Hello, and welcome to Therapy Connect Conversations. My name is Megan Walker, your host, and today our special guests are Simone Dudley and Sue Cameron. Today we’re going to be talking about the importance of having a planned approach to your therapy needs, and Therapy Connect have got a very specific way of doing this. So Simone, we’re going to start with you. Tell us a bit of the background, how do clients firstly register with Therapy Connect and what information do they need to get started?
Sure, Megan. So clients will generally register with us, so they’ll either do some Google searching or they’ll hear about us, or someone will mention our name. They then generally come through either our 1300 number or our website. Either way, we direct them to our website registration form to fill in. And this online form is terrific because it feeds back information about the client, about what services that the client and family are seeking. And if they’re an NDIS client, this can include information about NDIS plan dates, and there’s the ability to upload reports or client goals. The more information the family can provide, the better it is for our team to really start that planning process. So it’s a case of filling in an online form with the ability to upload relevant documents.
Okay. Terrific. Thanks Simone. And so often your clients are children with disabilities and they have a need for a lot of different services. So Sue, how do you work with a client to plan out what comes first and, and how they get started and organized with you?
When the form is received by the client services team, the client services team will be in touch with the family to make a clinical services planning appointment. And that is the part that’s unique to Therapy Connect. It’s something that we’ve decided that we needed over time so that we could collect all the relevant information in this clinical services planning session about the client. We need to find out what the goals are, the highest priorities.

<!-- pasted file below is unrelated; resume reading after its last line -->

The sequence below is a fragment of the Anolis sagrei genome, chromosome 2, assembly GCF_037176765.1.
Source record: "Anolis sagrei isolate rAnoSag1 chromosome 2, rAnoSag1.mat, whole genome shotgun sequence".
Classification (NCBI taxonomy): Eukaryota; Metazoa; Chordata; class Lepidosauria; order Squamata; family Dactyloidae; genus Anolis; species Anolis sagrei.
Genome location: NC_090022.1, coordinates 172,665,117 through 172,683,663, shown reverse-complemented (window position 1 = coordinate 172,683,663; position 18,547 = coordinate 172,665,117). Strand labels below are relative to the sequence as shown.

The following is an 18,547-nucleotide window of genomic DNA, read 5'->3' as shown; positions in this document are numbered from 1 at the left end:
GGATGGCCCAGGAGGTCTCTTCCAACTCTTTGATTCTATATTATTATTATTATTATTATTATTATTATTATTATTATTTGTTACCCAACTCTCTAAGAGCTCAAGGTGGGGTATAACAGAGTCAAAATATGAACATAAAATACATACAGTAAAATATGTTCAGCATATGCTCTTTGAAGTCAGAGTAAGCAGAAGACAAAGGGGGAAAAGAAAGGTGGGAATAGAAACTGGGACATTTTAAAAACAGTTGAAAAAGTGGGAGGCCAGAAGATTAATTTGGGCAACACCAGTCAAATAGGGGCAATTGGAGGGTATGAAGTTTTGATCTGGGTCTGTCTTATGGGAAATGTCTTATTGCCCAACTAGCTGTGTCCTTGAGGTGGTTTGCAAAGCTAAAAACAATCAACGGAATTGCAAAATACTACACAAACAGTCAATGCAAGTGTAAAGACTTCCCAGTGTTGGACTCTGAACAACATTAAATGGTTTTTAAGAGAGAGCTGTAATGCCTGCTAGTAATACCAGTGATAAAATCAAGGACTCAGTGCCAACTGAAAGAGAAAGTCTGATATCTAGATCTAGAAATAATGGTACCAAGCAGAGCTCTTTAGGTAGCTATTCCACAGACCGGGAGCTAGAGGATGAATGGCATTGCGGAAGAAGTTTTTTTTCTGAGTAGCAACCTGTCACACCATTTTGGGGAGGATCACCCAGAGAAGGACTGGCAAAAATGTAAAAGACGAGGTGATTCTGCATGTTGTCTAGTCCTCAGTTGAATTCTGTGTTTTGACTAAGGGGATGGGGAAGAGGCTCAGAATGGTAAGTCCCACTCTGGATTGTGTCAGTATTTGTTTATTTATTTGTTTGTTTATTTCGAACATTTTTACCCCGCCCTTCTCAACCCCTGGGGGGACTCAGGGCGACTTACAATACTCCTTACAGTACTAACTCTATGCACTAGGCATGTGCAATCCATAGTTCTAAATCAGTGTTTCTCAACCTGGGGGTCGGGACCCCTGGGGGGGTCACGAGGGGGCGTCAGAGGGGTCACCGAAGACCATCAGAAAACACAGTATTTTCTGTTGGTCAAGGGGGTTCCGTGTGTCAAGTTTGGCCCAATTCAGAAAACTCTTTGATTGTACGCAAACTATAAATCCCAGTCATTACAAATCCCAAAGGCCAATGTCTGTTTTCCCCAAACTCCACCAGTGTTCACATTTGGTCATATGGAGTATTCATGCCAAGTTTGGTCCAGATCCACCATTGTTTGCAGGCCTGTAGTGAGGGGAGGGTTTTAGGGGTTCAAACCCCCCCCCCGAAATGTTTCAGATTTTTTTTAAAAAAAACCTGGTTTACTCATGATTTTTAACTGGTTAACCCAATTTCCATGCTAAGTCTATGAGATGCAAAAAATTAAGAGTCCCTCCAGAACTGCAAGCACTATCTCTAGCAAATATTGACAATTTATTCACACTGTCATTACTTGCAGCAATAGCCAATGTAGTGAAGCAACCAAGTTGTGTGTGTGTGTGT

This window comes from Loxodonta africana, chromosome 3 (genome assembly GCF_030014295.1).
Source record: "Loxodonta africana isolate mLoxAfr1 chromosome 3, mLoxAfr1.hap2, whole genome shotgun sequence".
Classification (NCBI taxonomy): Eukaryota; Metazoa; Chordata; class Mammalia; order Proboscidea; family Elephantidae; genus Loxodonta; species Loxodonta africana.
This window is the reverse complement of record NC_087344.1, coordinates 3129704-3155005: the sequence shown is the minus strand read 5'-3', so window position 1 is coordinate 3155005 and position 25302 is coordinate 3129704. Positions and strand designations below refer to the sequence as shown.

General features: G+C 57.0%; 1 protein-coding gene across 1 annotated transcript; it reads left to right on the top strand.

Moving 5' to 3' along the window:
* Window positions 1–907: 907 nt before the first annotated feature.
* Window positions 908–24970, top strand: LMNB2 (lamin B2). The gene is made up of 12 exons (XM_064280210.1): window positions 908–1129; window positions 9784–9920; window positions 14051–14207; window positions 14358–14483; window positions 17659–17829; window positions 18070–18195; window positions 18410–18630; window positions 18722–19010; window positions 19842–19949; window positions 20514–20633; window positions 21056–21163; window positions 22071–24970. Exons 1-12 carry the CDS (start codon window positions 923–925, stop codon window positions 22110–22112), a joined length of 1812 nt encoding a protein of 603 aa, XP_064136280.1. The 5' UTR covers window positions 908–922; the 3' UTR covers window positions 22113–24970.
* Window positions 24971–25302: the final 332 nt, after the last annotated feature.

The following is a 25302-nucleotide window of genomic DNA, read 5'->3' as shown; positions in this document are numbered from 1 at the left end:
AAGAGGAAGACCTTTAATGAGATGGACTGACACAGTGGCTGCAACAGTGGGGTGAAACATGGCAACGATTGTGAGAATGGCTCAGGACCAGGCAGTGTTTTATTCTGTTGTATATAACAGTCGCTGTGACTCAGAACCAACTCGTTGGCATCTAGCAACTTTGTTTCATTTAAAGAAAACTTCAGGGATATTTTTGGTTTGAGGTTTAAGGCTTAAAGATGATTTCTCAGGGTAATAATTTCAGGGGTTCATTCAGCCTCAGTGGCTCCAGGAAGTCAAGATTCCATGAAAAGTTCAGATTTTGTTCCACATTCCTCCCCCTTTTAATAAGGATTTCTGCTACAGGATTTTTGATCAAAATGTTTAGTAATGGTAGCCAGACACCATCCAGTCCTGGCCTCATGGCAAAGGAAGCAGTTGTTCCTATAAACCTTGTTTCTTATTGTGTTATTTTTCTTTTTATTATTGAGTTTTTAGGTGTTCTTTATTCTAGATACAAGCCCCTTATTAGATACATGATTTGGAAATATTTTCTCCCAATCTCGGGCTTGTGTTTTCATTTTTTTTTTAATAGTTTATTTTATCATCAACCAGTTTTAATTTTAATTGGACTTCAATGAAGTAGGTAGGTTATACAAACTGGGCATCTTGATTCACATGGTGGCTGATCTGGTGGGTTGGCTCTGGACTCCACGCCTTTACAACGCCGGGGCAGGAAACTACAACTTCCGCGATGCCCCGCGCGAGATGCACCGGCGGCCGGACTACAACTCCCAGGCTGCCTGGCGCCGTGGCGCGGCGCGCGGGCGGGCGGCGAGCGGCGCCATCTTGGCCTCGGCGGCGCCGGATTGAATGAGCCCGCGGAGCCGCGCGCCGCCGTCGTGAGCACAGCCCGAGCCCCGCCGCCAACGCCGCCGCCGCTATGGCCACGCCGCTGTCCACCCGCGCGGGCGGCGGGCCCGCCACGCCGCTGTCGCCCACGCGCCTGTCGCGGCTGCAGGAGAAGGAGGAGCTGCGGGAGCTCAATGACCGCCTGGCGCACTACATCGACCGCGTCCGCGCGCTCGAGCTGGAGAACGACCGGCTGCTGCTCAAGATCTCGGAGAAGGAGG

It’s not uncommon for us to have a family with three children who need services and they might have all ticked psychology and speech and OT and dietetics. And obviously there aren’t enough hours in the week for a family to have all those individual sessions. So we would use one of our very experienced practitioners to do this clinical services planning session. And they would work with the family to figure out what would be achievable in their NDIS plan or if they are private clients, what they could achieve with the funds that they had available. And between them, they would decide how they would plan their therapy during the next period. And they would then give the family a report at the end of that session that just showed what had been agreed in the clinical services planning session.
I can imagine from a parent’s perspective that that’s a huge relief to go through that planning process. To not only get all of your ducks in a row and organized from a time perspective but to even understand what all the different therapies are, what comes first and how that all helps. So Simone, can you tell us how do you go about staging and spreading things out and getting it in the right order?
Really good question. And I guess this is so important. And when we were thinking about designing our service, it was so important for us to make sure that the quality of what we were offering, the skill set of the practitioner, the staging of the services was in the right order. So the client was having the greatest therapeutic impact. There are lots of reasons why staging of services might be really important, both clinically, but also from a family point of view.
So, Sue spoke about a family with multiple children requiring multiple services. You can imagine how difficult that would be if you’re a family member running around to different appointments. So having a bit of a coordinated approach and deciding factors, like what is the priority, what services the priority service to make a start with, will that have a beneficial effect? If we get started with for instance, OT, to then move on to speech and then potentially we can drop OT and we might pick up psychology or dietetics, just as an example. So it’s about thinking about what the family can cope with, but also what’s clinically the most important sort of approach.